Source: Oshawa Museum, Archival Collection, A989.41.4
Source: Oshawa Museum, Audio Files, Archival Collection
This is an excerpt from an interview that took place in 1981 with Reginald C. Smith when he resided at the harbour in what was known as the Sailor’s Inn. Please note the sound in the audio clip is low, please turn up volume.
Interviewer (unknown): I am interviewing Mr. Reginald C. Smith of 110 Parkwood Road North, apartment 107, Oshawa.
Interviewer (unknown): Uh, Mr. Smith you were telling me that you were born in the house down at the harbour and that this house had been owned by your great-grandparents.
Reginald Smith: *inaudible*. My great-grandparents and it’s, it’s, rather coincidence but uh, my great-grandparent was Abram Jeffery Smith and my grandfather was Abram Jeffery Smith. And my dad was Reginald Jeffery Smith. So when it came down to me *inaudible* for some reason. Anyways, as I recall as a youngster, our granddad, my great-grandparents were dead by then, but only my grandparents were living. And my grandad, my grandmother had died and my grandad lived, and my mum and dad lived with my grandad in the same house as we owned. And I can only recall down two years, that as kids growing up, grandpa’s bedroom was on the front end, on the south side of the house. And my mother wanted something, she’d always say to kids ‘well, clean grandpa’s, clean the bar room and get something.’ So in this sense I was always wondering why they’d call it the bar room. I under-, I understand from my mother and talking to my grandfather that, years ago, this had been a hotel. Or, a beer room or whatever you want to call it, in those days. And this particular room was what the bar was in. *inaudible* in the basement, at the time we were kids growing up, the bar was in the basement and used as a work bench. We could never understand what it was, but then when they explained to us what is was so. That information that we, that, I recall and, that’s what it was, it was a beverage room, if you want to put it that way, and the beverage room was in the front of the house. And uh, I spied Mr. Hand with a copy, a picture of this house. That I believe he and Toronto records would show, and this is what it was, back in those years. But uh, we lived there, we were all born, my, my, my two sisters, three sisters and I were born there and raised there. And we lived on the lake all our lives until 1955. My dad, uh, he commercial fished, for many years in Oshawa. And as I recall my grandad, who was Captain Andrew Jackson, he was harbour master for many years. At Oshawa. And uh, Limon, no, uh, Lloyd Kipper, I think, Lloyd Kipper in later years in Tampa, asked a man who was not Abram to care for it, ‘take over it, would’ya?’. Well Lloyd here was the legally appointed harbour master by the federal government. And has been in a number of appointments with them. So, that’s how uh, we were connected to the harbour, that time.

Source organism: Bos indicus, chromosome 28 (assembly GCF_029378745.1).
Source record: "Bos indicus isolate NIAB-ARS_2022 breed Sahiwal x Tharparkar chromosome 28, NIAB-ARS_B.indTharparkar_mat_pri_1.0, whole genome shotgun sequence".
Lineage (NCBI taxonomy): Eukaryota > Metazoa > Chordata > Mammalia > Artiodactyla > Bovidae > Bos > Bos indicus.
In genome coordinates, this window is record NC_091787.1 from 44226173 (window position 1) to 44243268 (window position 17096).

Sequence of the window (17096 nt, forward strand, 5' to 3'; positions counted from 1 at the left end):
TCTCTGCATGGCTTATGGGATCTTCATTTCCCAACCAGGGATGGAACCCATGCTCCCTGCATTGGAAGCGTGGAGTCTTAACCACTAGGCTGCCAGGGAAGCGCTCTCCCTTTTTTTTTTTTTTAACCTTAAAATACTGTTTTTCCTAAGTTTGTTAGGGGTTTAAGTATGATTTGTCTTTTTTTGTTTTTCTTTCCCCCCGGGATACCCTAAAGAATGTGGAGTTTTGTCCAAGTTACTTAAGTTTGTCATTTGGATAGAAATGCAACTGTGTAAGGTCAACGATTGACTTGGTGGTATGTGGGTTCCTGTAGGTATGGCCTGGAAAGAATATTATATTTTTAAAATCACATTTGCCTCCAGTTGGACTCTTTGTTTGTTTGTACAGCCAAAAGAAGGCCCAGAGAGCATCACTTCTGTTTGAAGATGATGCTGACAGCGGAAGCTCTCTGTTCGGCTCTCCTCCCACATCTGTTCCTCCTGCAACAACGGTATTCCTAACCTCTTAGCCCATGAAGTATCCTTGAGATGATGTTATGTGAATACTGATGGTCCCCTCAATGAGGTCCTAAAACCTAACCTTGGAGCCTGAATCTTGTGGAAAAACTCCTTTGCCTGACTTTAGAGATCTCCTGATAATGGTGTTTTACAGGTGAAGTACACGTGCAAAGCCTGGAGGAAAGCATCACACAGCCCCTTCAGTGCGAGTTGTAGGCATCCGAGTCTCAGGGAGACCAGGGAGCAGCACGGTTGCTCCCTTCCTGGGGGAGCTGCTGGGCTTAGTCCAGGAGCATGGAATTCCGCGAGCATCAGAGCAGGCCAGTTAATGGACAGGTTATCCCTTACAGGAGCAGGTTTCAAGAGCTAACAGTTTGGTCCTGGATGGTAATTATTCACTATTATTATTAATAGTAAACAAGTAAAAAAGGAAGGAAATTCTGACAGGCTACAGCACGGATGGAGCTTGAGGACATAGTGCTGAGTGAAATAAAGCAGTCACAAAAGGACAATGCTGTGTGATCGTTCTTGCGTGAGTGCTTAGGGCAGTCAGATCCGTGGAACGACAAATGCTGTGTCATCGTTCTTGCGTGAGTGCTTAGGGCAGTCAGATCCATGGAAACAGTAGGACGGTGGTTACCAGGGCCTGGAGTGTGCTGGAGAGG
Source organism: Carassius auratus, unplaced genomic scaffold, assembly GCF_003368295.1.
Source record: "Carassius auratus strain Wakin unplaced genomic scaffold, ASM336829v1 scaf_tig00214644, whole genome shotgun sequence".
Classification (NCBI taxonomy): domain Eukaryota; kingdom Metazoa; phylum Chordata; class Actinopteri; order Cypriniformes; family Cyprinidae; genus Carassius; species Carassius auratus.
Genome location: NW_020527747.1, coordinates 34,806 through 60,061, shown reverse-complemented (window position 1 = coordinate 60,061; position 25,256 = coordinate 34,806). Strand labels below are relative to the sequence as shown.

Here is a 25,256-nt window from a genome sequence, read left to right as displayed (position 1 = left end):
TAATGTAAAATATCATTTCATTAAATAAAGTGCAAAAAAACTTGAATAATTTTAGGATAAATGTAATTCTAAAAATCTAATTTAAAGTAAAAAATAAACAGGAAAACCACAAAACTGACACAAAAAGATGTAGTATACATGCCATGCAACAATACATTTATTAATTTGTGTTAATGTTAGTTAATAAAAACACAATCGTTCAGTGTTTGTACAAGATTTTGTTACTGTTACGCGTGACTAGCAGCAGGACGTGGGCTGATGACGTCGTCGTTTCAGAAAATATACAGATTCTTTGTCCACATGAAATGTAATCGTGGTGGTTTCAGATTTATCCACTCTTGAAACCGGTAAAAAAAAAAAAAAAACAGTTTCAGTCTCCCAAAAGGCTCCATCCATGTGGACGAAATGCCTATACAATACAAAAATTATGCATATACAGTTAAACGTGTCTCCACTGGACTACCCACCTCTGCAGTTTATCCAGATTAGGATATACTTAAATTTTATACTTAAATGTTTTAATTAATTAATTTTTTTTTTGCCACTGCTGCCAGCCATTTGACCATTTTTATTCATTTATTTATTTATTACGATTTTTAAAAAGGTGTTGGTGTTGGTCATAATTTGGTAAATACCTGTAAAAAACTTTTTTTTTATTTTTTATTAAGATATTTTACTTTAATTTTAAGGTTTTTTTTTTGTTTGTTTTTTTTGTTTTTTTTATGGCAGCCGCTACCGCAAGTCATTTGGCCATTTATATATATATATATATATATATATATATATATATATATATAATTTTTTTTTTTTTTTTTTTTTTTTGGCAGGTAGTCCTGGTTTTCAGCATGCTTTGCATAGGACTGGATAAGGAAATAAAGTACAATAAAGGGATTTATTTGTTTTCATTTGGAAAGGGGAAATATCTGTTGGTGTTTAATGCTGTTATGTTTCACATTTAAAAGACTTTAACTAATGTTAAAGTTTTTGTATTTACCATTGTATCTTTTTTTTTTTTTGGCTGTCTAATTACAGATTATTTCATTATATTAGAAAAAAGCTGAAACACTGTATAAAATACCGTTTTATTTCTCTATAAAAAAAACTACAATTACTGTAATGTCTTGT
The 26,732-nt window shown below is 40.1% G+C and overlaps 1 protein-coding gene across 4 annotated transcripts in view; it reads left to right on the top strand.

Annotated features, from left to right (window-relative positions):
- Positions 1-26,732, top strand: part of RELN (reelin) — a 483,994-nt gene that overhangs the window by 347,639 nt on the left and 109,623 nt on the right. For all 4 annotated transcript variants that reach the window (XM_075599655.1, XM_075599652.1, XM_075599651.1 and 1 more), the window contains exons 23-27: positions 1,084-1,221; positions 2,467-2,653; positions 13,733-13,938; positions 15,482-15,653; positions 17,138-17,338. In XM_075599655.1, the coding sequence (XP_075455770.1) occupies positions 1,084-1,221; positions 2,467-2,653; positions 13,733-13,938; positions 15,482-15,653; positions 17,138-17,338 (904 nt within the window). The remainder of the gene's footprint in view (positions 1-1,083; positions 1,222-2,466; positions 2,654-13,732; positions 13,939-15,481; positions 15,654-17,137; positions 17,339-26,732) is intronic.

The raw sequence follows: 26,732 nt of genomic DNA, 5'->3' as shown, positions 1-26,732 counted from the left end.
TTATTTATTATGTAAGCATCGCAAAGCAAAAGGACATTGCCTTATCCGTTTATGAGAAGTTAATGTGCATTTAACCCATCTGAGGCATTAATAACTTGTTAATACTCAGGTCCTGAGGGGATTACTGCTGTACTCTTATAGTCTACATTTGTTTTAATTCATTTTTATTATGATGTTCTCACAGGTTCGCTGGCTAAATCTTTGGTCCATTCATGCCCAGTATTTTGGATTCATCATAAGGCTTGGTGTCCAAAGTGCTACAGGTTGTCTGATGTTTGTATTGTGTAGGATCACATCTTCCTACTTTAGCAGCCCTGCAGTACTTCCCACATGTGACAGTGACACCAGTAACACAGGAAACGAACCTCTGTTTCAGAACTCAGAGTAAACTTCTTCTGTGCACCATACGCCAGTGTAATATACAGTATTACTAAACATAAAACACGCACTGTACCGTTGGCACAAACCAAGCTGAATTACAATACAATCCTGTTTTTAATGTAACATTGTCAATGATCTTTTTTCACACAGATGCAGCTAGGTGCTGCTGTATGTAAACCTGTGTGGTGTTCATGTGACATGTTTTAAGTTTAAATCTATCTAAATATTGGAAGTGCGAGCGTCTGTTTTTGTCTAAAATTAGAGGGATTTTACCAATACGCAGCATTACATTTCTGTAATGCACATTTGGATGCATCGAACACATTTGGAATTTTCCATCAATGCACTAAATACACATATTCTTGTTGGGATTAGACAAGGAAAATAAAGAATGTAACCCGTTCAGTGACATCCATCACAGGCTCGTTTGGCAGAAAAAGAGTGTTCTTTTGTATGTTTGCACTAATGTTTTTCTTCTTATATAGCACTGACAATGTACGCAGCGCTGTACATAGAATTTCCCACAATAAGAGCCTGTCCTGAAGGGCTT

Interviewer (unknown): I believe your grand, great-grandfather owned property along the beach side of the harbour as well as where his house was located, is that right?
Reginald Smith: That is correct. He owned a property on the beach side. By the lake front, *inaudible* his place. And then there was one, two, three, four, there was about six houses facing the lake front. My grandpa *inaudible*. And down two years why, uh, before my grandfather died, he, the property was, uh, broken up into parts so that eventually to would come to *inaudible* sons and daughters. And then, we had occasions where eventually uh, my mother, my mother passed away, my mother fell heir to what was left of my father’s. Les McNealy, who was then a lawyer, and Mark McNealy, why, he handled the business for us on selling the properties to the city. And of course the selling was at the week there, the concession was all conceited and sold, why, he brought to our attention that our lead cover on the lake front of the property for the water rights and falls. And uh. And of course the town, I tried to make a deal with the city to finance the cost of looking up the heirs, just so we could make some kind of deal of *inaudible* for them, or *inaudible* be paid for. But as soon as they took a copy up there that, the water rights *inaudible*, still owned by the heirs down through the years, still owned by the heirs who are still living. And the city-
Reginald Smith: R. Smith of the Smith Family. And the city of Oshawa still haven’t uh, finalized that part of it. So I have a file showing that they, we still own the water lake and the city owns the property but not the water lake. And thats what stands today.